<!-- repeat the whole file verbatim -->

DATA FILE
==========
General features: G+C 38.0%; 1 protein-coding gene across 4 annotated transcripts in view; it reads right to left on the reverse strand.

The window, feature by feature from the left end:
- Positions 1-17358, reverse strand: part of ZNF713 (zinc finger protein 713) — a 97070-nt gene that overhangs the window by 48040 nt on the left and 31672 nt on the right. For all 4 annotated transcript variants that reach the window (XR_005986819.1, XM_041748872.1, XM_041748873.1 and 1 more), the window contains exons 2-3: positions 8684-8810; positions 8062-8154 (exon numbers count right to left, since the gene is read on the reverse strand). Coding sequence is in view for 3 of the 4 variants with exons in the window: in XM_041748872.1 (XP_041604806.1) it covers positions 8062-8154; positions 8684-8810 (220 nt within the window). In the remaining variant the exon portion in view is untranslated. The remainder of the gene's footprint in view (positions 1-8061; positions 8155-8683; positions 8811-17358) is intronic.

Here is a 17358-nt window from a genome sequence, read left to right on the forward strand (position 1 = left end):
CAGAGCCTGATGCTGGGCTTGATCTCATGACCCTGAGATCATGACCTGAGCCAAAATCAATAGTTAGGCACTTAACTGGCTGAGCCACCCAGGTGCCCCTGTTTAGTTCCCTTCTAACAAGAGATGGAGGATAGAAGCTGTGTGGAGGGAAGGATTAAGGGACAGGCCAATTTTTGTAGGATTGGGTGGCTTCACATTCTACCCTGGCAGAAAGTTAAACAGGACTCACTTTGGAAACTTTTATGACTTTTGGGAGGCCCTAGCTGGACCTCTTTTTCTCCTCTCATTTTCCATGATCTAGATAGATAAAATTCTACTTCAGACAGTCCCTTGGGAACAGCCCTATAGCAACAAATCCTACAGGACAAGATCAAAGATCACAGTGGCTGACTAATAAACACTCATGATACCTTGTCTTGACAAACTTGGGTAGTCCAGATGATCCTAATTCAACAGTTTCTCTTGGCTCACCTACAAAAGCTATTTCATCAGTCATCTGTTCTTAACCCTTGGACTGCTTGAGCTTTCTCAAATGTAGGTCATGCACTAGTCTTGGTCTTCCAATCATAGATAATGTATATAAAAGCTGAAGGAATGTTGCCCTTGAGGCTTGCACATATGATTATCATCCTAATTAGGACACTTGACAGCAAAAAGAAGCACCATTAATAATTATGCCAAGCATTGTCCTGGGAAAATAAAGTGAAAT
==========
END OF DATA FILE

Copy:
General features: G+C 38.0%; 1 protein-coding gene across 4 annotated transcripts in view; it reads right to left on the reverse strand.

The window, feature by feature from the left end:
- Positions 1-17358, reverse strand: part of ZNF713 (zinc finger protein 713) — a 97070-nt gene that overhangs the window by 48040 nt on the left and 31672 nt on the right. For all 4 annotated transcript variants that reach the window (XR_005986819.1, XM_041748872.1, XM_041748873.1 and 1 more), the window contains exons 2-3: positions 8684-8810; positions 8062-8154 (exon numbers count right to left, since the gene is read on the reverse strand). Coding sequence is in view for 3 of the 4 variants with exons in the window: in XM_041748872.1 (XP_041604806.1) it covers positions 8062-8154; positions 8684-8810 (220 nt within the window). In the remaining variant the exon portion in view is untranslated. The remainder of the gene's footprint in view (positions 1-8061; positions 8155-8683; positions 8811-17358) is intronic.

Here is a 17358-nt window from a genome sequence, read left to right on the forward strand (position 1 = left end):
CAGAGCCTGATGCTGGGCTTGATCTCATGACCCTGAGATCATGACCTGAGCCAAAATCAATAGTTAGGCACTTAACTGGCTGAGCCACCCAGGTGCCCCTGTTTAGTTCCCTTCTAACAAGAGATGGAGGATAGAAGCTGTGTGGAGGGAAGGATTAAGGGACAGGCCAATTTTTGTAGGATTGGGTGGCTTCACATTCTACCCTGGCAGAAAGTTAAACAGGACTCACTTTGGAAACTTTTATGACTTTTGGGAGGCCCTAGCTGGACCTCTTTTTCTCCTCTCATTTTCCATGATCTAGATAGATAAAATTCTACTTCAGACAGTCCCTTGGGAACAGCCCTATAGCAACAAATCCTACAGGACAAGATCAAAGATCACAGTGGCTGACTAATAAACACTCATGATACCTTGTCTTGACAAACTTGGGTAGTCCAGATGATCCTAATTCAACAGTTTCTCTTGGCTCACCTACAAAAGCTATTTCATCAGTCATCTGTTCTTAACCCTTGGACTGCTTGAGCTTTCTCAAATGTAGGTCATGCACTAGTCTTGGTCTTCCAATCATAGATAATGTATATAAAAGCTGAAGGAATGTTGCCCTTGAGGCTTGCACATATGATTATCATCCTAATTAGGACACTTGACAGCAAAAAGAAGCACCATTAATAATTATGCCAAGCATTGTCCTGGGAAAATAAAGTGAAAT